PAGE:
Insufficient sleep is common in the USA, with up to 70% of adults stating that they obtain inadequate sleep at least once a week, according to the American Sleep Apnea Association. Sleep deprivation can have serious consequences, and has often been linked to a series of health concerns, such as diabetes, hypertension, obesity and cardiac failure.
A lack of sleep can also suppress the immune system, making you increasingly susceptible to illness and infection. Sleeping for the recommended amount of time can also have the opposite effect on your body’s immune system, giving it a very welcome boost and improving your well-being extensively.
Your immune system works best at night
While your immune system obviously works during the day as well, it is presented with a very unique opportunity to perform vital tasks at night. While you are asleep, your body does not have to contend with interruptions brought on by things such as eating and movement. As the workings of your immune system are very energy-intensive, it naturally takes complete advantage of the diminished demands your body has to contend with while you are asleep.
Since there is less cortisol in your blood at night, the immune system can detect and fight infections more readily. This may provoke stronger symptoms of the infection, such as fever, congestion and pain, to surface at night. Getting enough sleep can therefore provide your immune system with the boost it requires to put up a good fight against any infection that may originate in the body.
The immune system is very complex
Studies have indicated that vaccines trigger a decreased antibody effect in people who are sleep deprived. Apart from positively impacting the effectiveness of vaccines, sufficient sleep can also have an effect on various complex components of the immune system. When you are asleep, the immune system releases a range of proteins that are known as cytokines, which are required when you are fighting off an infection.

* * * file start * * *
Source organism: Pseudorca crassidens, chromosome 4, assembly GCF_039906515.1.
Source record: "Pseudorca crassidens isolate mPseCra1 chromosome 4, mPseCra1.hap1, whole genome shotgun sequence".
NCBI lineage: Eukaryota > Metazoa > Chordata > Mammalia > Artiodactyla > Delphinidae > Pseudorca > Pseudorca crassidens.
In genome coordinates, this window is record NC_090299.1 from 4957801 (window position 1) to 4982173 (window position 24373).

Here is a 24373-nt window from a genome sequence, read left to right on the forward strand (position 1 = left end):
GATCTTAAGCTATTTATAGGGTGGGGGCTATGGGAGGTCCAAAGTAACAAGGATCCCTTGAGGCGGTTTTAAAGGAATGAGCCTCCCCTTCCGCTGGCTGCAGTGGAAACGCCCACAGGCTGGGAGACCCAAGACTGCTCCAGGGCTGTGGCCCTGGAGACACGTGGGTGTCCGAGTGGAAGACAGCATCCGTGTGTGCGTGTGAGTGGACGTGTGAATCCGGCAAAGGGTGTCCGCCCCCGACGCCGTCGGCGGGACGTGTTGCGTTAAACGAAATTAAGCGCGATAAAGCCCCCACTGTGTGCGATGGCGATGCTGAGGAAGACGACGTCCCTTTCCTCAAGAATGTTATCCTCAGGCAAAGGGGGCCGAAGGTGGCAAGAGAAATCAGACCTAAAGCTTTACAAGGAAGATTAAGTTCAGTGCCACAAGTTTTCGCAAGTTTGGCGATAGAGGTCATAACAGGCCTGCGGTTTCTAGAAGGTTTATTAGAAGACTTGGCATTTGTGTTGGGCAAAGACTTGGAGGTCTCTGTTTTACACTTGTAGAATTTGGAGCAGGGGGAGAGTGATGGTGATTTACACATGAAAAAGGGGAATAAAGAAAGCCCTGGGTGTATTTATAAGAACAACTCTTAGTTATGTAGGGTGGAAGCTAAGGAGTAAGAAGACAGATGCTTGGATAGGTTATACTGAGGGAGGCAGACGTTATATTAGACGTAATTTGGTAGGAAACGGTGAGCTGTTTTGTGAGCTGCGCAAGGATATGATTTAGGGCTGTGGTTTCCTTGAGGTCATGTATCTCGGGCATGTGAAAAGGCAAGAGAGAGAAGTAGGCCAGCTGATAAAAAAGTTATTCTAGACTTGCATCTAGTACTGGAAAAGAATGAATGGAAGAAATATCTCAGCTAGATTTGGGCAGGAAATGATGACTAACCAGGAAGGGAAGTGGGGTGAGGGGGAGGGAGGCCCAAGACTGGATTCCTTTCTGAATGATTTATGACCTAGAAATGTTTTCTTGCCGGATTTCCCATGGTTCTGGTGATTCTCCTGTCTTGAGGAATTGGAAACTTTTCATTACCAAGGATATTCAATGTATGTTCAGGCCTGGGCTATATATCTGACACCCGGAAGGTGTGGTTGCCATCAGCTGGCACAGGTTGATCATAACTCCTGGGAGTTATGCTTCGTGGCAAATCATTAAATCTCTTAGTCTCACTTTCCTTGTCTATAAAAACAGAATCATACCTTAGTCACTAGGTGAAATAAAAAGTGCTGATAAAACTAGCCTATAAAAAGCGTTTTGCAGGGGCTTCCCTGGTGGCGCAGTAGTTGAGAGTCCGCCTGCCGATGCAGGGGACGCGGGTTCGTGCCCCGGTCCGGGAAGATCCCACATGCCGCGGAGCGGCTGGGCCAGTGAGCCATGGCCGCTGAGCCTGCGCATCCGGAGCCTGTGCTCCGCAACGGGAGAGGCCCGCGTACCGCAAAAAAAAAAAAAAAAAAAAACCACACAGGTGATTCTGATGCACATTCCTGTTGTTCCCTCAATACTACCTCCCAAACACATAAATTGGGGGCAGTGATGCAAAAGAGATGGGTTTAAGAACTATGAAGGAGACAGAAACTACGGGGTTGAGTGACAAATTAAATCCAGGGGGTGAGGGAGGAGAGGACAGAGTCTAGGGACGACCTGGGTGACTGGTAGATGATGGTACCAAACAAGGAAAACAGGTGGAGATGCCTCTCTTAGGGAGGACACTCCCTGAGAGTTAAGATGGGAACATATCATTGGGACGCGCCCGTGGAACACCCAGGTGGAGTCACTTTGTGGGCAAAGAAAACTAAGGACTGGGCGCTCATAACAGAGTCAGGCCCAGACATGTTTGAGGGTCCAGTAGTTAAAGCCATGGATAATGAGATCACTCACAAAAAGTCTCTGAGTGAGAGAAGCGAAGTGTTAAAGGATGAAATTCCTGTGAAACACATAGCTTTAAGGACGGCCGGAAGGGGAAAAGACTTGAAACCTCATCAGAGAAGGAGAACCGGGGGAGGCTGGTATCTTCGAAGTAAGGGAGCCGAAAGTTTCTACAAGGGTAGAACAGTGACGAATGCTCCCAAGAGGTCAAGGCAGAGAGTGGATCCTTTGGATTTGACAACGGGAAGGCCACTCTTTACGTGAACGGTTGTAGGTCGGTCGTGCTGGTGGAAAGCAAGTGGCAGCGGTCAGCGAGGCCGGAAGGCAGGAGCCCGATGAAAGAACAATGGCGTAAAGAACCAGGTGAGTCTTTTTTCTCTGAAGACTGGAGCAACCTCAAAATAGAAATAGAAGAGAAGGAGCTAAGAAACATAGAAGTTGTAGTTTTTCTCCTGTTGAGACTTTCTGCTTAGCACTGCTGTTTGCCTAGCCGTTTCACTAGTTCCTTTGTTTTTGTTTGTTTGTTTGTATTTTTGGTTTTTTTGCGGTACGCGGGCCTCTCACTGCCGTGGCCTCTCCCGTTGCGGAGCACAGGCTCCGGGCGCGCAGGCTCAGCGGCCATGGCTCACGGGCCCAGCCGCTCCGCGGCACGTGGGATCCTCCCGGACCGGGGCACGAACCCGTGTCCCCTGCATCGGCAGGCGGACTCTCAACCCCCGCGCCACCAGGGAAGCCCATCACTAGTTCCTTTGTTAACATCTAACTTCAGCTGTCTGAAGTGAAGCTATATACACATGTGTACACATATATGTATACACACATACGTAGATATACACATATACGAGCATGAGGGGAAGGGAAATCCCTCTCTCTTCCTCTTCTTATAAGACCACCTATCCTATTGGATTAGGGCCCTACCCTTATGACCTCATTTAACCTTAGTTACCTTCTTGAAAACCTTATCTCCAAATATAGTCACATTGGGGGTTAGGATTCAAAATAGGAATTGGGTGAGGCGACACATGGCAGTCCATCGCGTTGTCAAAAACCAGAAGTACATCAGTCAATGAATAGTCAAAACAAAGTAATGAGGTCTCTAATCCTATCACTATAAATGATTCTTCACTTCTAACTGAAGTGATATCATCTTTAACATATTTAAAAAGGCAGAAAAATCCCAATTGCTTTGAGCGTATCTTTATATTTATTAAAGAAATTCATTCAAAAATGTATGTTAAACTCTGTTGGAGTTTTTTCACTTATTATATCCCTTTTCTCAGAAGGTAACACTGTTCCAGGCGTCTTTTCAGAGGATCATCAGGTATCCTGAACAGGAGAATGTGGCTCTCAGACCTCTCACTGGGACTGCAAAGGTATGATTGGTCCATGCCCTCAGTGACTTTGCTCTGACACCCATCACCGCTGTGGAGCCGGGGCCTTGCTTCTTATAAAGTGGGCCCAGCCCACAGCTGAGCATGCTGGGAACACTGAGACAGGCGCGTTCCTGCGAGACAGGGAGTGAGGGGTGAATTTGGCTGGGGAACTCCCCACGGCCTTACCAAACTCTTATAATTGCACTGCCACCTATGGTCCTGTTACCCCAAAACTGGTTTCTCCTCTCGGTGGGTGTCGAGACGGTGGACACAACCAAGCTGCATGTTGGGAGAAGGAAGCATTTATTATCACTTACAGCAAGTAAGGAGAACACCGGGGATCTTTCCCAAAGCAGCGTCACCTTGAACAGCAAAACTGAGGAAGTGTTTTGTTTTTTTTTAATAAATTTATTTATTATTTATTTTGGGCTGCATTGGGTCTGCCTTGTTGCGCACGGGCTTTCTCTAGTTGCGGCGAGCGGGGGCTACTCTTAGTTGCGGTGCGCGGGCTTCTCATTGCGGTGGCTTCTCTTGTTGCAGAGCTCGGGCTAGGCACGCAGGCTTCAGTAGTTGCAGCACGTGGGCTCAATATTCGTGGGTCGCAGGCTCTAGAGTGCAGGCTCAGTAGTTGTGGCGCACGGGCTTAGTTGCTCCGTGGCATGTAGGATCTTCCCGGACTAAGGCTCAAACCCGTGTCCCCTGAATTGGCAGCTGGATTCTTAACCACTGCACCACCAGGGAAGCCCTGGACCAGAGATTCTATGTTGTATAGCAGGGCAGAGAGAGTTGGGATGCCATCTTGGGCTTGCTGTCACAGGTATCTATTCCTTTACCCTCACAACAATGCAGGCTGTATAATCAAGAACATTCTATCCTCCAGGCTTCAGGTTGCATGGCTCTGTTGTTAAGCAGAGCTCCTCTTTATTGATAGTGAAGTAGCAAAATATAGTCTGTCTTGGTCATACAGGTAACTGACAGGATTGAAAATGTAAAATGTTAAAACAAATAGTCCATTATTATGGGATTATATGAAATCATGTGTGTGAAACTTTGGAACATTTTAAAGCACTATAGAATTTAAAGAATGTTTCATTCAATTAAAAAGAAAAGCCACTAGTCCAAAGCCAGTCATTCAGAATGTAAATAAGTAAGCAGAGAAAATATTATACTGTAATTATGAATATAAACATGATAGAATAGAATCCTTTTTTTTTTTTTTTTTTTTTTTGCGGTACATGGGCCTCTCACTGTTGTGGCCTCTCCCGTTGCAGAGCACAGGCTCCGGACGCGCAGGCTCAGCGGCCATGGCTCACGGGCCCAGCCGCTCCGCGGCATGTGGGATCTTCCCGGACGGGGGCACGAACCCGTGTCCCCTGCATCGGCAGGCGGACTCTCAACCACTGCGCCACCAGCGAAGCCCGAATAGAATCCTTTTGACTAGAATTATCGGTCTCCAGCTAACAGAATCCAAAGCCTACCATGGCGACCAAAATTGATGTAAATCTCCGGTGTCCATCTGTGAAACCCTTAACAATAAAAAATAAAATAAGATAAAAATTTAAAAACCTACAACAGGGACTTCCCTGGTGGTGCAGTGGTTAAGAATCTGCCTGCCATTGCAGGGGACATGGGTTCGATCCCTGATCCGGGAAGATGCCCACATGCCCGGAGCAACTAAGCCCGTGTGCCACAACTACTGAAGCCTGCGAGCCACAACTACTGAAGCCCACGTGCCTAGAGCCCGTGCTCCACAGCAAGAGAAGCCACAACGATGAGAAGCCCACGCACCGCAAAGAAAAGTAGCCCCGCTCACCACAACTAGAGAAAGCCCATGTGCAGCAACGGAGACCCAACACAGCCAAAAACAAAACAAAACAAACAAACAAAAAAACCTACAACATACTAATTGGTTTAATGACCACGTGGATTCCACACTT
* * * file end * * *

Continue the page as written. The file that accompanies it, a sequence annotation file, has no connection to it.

Additionally, sound sleep is able to boost the number of T-Cells in your body. These cells can be found on the frontlines of the immune system, where they identify and kill infected cells. When you sleep, these T-Cells’ ability to adhere to target cells improves drastically, rendering them increasingly effective.
Less stress keeps the immune system healthy
A lack of sleep can lead to increased stress levels, which, in turn, have a negative impact on the body’s immune system. Adults who sleep less than the recommended 7-9 hours a night typically report much higher stress levels than those who sleep at least 8 hours a night. When our stress levels increase due to a lack of sleep, the immune system’s ability to ward off illness is reduced considerably, making us more vulnerable to infections.
Cortisol, the stress hormone, has the ability to decrease the effectiveness of the immune symptoms significantly, as it lowers the number of lymphocytes in the body. By getting enough quality sleep, stress levels remain under control and the immune system remains intact to keep fighting off illness and infection in the body.
The amount of sleep we get can have a huge impact on our overall well-being. In order to keep our immune systems functioning optimally, it is therefore of vital importance to get enough quality sleep on a very regular basis.
How much sleep do you need to bolster your immune system? The optimal amount of sleep for most adults is seven to eight hours of good sleep each night. Teenagers need nine to 10 hours of sleep. School-aged children may need 10 or more hours of sleep.
But more sleep isn't always better. For adults, sleeping more than nine to 10 hours a night may result in a poor quality of sleep, such as difficulty falling or staying asleep.
Alaska Sleep Clinic is ready to help you improve your sleep and your life. Call us this week to speak with one of our board-certified sleep specialists.